THE best thing about the Commonwealth Games?

Well, apart from the Glasgow kiss, seeing an SNP Government and a Labour Glasgow council working together is worth a mention. The Games came in on time, within budget and without a hint of tribalism. After today's closing it'll be back to indy politics and normal enmity between Labour and the SNP will resume.

So stands Scotland where it did? What is the state of play in the referendum marathon? The longest campaign in modern Scottish history really is almost over. In fact, the opinion pollsters say it already is, and that despite the optimism of the Commonwealth Games, Yes still hasn't a snowball's chance.

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Professor John Curtice, the undisputed authority on Scottish opinion polling, says that the poll of polls stands at 57% to 43% against Scots voting to be an independent country. Who am I to argue? There has been, he insists, very little change in this ratio since the start of the campaign, and crucially, there have been no reliable polls showing Yes in the lead.

Only the Washington Post seems to think the result is too close to call, quoting a Southampton University academic who believes that the slow rise of Yes could rapidly accelerate in the final weeks. And curiously, the Unionist commentator Martin Kettle, in The Guardian, who says that the UK political establishment is "sleepwalking" to oblivion.

They'd better wake up to what's happening in Scotland, he says, or else Douglas Alexander could become PM of a broken Britain forced to join the eurozone. Well, it's the way he tells it.

But the majority view outside Yes circles is that the project is doomed. So, what can Yes do now to turn it around? After a bit of self-congratulation today, the Scottish Government will ­send a 12-page document to all 2.5 million homes telling them not to believe the Unionist hype. I'm not sure that will persuade many, but it's an important reminder that the formal campaign has only just started.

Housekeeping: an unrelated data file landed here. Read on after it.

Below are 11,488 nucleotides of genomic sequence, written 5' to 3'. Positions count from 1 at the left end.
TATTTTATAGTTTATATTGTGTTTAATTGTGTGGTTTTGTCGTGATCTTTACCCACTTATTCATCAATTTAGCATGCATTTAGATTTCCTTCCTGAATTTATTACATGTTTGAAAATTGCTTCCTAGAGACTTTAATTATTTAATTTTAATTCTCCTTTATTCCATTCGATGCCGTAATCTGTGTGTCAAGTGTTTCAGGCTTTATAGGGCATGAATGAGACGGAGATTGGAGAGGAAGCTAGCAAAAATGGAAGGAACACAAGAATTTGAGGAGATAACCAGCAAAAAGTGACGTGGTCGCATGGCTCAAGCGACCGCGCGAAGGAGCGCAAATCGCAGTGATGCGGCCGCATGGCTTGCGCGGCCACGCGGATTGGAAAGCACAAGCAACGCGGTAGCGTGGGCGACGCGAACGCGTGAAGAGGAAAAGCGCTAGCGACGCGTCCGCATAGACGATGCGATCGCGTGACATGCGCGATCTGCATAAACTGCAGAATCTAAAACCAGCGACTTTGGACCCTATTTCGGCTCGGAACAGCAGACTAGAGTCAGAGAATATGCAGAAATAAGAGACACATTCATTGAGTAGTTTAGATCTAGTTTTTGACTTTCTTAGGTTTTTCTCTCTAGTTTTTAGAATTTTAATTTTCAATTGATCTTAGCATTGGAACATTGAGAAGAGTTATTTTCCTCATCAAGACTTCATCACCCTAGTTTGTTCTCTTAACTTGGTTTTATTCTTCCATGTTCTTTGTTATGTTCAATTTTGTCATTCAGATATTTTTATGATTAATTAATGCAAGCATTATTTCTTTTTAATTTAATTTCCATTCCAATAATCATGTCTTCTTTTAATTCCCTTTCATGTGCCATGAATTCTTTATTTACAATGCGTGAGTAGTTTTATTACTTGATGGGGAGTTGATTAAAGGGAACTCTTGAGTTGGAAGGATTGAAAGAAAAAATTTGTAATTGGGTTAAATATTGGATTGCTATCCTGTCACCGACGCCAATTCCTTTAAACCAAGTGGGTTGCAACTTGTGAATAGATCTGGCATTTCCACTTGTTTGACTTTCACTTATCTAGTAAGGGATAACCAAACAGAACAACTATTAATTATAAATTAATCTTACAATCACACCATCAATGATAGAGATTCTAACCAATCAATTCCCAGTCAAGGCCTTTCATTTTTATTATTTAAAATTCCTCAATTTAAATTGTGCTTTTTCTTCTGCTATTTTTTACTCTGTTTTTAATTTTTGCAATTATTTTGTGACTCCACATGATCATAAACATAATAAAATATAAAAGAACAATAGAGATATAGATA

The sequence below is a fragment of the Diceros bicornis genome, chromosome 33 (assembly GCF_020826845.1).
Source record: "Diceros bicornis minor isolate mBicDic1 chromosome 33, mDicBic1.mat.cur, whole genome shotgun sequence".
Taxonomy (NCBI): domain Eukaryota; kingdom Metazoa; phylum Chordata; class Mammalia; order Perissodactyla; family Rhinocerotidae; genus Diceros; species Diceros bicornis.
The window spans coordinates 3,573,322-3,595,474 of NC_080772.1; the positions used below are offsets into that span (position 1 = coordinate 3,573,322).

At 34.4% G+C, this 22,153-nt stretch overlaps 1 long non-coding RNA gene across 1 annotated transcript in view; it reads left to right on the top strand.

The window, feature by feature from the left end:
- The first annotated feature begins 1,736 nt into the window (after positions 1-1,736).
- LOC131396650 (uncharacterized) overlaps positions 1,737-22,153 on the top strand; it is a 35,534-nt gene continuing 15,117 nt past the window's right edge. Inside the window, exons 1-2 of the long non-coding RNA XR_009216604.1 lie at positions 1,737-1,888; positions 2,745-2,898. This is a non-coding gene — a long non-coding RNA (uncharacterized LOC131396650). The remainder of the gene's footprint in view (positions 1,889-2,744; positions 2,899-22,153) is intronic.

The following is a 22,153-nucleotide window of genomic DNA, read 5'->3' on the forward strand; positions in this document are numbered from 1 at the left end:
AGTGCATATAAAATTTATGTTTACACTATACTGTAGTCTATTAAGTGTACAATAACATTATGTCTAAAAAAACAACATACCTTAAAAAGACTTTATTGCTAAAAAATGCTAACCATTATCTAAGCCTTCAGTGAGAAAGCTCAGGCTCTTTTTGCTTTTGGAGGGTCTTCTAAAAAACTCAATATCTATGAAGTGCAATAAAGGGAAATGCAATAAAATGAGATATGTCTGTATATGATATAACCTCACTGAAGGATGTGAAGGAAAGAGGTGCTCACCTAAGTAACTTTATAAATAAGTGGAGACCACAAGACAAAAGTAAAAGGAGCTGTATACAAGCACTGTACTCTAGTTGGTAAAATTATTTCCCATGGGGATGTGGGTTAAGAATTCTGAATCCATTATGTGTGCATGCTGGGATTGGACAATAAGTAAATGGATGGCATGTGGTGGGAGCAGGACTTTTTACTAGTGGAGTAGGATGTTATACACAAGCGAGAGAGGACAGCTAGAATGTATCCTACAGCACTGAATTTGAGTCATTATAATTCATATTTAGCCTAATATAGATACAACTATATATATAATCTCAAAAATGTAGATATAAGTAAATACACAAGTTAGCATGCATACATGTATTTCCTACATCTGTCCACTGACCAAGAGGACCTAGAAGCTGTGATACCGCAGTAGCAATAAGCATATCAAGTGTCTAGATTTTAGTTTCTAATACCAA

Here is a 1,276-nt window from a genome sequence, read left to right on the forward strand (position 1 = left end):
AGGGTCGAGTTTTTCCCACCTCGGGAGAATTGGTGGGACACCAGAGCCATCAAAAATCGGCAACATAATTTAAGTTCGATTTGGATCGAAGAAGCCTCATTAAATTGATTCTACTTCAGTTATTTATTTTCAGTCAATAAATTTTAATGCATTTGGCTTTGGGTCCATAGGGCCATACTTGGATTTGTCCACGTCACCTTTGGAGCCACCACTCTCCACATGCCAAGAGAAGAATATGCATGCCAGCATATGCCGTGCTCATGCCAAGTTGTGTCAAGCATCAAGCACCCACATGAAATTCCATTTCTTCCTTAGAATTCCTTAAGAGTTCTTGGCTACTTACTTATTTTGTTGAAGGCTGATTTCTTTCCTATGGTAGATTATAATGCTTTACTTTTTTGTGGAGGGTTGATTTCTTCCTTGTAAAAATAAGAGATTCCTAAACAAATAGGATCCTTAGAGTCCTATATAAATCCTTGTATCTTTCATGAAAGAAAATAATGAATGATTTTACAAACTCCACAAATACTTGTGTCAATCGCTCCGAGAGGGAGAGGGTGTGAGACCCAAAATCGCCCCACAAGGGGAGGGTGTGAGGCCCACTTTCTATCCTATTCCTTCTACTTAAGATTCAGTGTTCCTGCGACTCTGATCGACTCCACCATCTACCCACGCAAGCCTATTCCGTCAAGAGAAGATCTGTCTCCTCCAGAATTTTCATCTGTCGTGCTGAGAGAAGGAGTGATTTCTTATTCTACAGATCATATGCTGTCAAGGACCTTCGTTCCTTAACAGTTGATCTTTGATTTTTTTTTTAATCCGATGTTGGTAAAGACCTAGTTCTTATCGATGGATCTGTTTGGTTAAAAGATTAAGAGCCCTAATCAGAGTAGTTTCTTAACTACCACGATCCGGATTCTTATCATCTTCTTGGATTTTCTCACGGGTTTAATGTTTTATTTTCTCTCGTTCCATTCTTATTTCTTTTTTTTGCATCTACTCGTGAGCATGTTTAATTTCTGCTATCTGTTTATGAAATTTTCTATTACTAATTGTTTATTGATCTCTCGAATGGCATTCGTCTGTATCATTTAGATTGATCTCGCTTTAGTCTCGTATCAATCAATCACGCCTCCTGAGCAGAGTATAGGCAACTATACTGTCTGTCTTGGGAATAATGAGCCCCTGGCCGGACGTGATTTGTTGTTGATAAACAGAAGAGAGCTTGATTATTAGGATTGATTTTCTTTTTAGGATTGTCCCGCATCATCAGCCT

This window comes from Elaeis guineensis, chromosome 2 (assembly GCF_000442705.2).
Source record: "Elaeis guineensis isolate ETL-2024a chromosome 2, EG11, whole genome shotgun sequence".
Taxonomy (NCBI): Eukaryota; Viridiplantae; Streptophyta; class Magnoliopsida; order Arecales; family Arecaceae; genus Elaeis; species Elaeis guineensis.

Everyone remembers the remarkable turnaround in 2011 when Alex Salmond overturned a similar poll deficit and delivered a landslide in the Scottish parliamentary elections. A referendum is not like an ordinary election, of course, but from now on the media coverage - at least on TV - will have to be pretty strictly balanced. This would tend to favour the independence campaign, which has had to contend with a largely hostile press.

On Tuesday, we'll see the first of many debates between Alistair Darling and Alex Salmond. (David Cameron is still refusing to play). It's impossible to say how this will go but on past form the First Minister should have a relatively easy ride. In fact, his main problem is likely to be over-confidence in the face of the Better Together chairman, who has a reputation as one of the dullest men in politics.

But these debates can sometimes throw up surprises, and Darling was, after all, the Chancellor of the Exchequer who handled the banking crash in 2008. So he is no fool when it comes to the numbers, which is largely what this campaign has been about. The press will be looking for a ''Salmond gets his comeuppance" story, so even a mediocre performance by Darling will likely be hailed a victory.

Salmond will have to try to get off the narrow issues of the currency, EU membership, pension deficit, declining oil revenues - where Darling is likely to be strongest - and paint a broader picture of Scotland as a potentially wealthy and egalitarian country held back by Westminster.

He will try to persuade Scots that this is a once-in-a-lifetime opportunity which they cannot afford to miss.

Not an easy task, since Scots have a tendency to look on the bleak side and have largely - according to John Curtice - accepted that independence is likely to have a negative impact on

their pocket. Few think that they will be £500 richer.